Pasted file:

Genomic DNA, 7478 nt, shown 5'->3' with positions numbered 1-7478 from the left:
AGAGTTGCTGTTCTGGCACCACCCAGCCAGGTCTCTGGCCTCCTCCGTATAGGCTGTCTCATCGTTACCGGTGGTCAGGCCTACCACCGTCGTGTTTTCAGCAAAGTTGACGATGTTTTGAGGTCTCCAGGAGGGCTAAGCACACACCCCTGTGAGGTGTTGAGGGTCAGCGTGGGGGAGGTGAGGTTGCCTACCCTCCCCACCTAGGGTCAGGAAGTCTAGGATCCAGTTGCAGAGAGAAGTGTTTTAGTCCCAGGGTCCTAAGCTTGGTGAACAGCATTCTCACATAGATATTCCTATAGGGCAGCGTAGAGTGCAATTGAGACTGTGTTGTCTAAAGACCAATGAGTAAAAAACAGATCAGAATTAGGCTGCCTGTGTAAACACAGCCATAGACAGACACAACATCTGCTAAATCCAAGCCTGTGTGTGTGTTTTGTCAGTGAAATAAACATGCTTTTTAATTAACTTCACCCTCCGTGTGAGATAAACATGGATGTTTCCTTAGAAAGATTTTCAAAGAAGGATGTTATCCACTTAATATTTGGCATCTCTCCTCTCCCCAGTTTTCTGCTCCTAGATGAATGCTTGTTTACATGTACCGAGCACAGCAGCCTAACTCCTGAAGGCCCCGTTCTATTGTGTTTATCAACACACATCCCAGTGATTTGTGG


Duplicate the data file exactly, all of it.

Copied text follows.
Genomic DNA, 7478 nt, shown 5'->3' with positions numbered 1-7478 from the left:
AGAGTTGCTGTTCTGGCACCACCCAGCCAGGTCTCTGGCCTCCTCCGTATAGGCTGTCTCATCGTTACCGGTGGTCAGGCCTACCACCGTCGTGTTTTCAGCAAAGTTGACGATGTTTTGAGGTCTCCAGGAGGGCTAAGCACACACCCCTGTGAGGTGTTGAGGGTCAGCGTGGGGGAGGTGAGGTTGCCTACCCTCCCCACCTAGGGTCAGGAAGTCTAGGATCCAGTTGCAGAGAGAAGTGTTTTAGTCCCAGGGTCCTAAGCTTGGTGAACAGCATTCTCACATAGATATTCCTATAGGGCAGCGTAGAGTGCAATTGAGACTGTGTTGTCTAAAGACCAATGAGTAAAAAACAGATCAGAATTAGGCTGCCTGTGTAAACACAGCCATAGACAGACACAACATCTGCTAAATCCAAGCCTGTGTGTGTGTTTTGTCAGTGAAATAAACATGCTTTTTAATTAACTTCACCCTCCGTGTGAGATAAACATGGATGTTTCCTTAGAAAGATTTTCAAAGAAGGATGTTATCCACTTAATATTTGGCATCTCTCCTCTCCCCAGTTTTCTGCTCCTAGATGAATGCTTGTTTACATGTACCGAGCACAGCAGCCTAACTCCTGAAGGCCCCGTTCTATTGTGTTTATCAACACACATCCCAGTGATTTGTGG